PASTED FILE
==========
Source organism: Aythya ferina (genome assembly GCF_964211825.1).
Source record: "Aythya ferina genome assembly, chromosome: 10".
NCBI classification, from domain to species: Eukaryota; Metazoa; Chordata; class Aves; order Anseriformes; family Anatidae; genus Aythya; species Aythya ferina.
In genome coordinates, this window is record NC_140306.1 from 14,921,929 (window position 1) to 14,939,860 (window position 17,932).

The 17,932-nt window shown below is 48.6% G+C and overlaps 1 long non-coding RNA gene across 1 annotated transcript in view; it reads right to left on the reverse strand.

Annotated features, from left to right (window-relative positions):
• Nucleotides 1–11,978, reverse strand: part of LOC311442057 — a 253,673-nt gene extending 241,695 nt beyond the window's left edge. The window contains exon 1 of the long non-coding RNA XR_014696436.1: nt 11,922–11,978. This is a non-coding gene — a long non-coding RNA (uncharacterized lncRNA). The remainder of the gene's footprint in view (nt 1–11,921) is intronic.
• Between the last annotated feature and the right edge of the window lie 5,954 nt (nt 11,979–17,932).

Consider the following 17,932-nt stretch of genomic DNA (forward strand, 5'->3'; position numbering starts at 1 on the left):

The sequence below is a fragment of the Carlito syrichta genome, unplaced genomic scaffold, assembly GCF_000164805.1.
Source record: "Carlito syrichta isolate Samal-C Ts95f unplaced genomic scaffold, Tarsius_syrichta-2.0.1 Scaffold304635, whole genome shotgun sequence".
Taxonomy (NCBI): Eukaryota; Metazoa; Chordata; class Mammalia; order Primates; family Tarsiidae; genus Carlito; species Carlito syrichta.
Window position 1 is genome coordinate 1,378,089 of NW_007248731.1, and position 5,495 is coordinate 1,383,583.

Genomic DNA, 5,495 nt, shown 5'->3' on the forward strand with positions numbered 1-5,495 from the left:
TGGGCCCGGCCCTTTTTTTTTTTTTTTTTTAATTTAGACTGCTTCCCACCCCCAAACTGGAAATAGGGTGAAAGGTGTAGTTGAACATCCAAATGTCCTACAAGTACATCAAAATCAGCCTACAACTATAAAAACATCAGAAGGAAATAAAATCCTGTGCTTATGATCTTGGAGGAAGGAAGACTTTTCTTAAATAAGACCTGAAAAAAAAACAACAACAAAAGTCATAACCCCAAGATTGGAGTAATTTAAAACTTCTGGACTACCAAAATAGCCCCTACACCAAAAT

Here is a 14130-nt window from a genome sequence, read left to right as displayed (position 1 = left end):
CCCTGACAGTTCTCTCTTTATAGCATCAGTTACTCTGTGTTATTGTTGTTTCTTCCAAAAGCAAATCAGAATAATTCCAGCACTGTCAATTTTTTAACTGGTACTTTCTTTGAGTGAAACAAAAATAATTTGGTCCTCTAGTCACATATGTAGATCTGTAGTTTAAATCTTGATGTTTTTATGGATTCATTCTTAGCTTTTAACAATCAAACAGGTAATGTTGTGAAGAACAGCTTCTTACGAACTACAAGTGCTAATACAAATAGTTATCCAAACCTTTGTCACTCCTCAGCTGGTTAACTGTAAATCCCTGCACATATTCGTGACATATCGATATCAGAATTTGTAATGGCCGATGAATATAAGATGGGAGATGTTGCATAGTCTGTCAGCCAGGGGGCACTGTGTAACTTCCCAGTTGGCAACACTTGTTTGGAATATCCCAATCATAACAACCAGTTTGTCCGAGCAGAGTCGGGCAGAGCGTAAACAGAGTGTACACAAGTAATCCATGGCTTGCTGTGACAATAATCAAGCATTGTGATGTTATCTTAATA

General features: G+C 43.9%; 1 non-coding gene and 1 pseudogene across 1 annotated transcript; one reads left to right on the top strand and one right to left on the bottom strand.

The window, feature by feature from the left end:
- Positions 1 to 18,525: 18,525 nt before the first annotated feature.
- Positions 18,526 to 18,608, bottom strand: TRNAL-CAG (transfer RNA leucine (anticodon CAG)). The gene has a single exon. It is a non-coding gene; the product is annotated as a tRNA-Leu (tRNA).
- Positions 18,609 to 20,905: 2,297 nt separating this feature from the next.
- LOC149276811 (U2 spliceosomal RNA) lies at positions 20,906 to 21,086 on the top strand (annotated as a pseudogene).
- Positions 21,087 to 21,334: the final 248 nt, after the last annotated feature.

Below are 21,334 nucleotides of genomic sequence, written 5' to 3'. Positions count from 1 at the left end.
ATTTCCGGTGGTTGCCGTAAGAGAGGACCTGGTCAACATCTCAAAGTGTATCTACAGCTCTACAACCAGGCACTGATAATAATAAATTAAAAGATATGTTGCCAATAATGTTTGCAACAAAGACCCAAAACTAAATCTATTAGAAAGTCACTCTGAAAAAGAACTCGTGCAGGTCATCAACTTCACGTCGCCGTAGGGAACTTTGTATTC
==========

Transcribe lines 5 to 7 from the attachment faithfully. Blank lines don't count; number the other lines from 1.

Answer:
The 17,932-nt window shown below is 48.6% G+C and overlaps 1 long non-coding RNA gene across 1 annotated transcript in view; it reads right to left on the reverse strand.

Annotated features, from left to right (window-relative positions):
• Nucleotides 1–11,978, reverse strand: part of LOC311442057 — a 253,673-nt gene extending 241,695 nt beyond the window's left edge. The window contains exon 1 of the long non-coding RNA XR_014696436.1: nt 11,922–11,978. This is a non-coding gene — a long non-coding RNA (uncharacterized lncRNA). The remainder of the gene's footprint in view (nt 1–11,921) is intronic.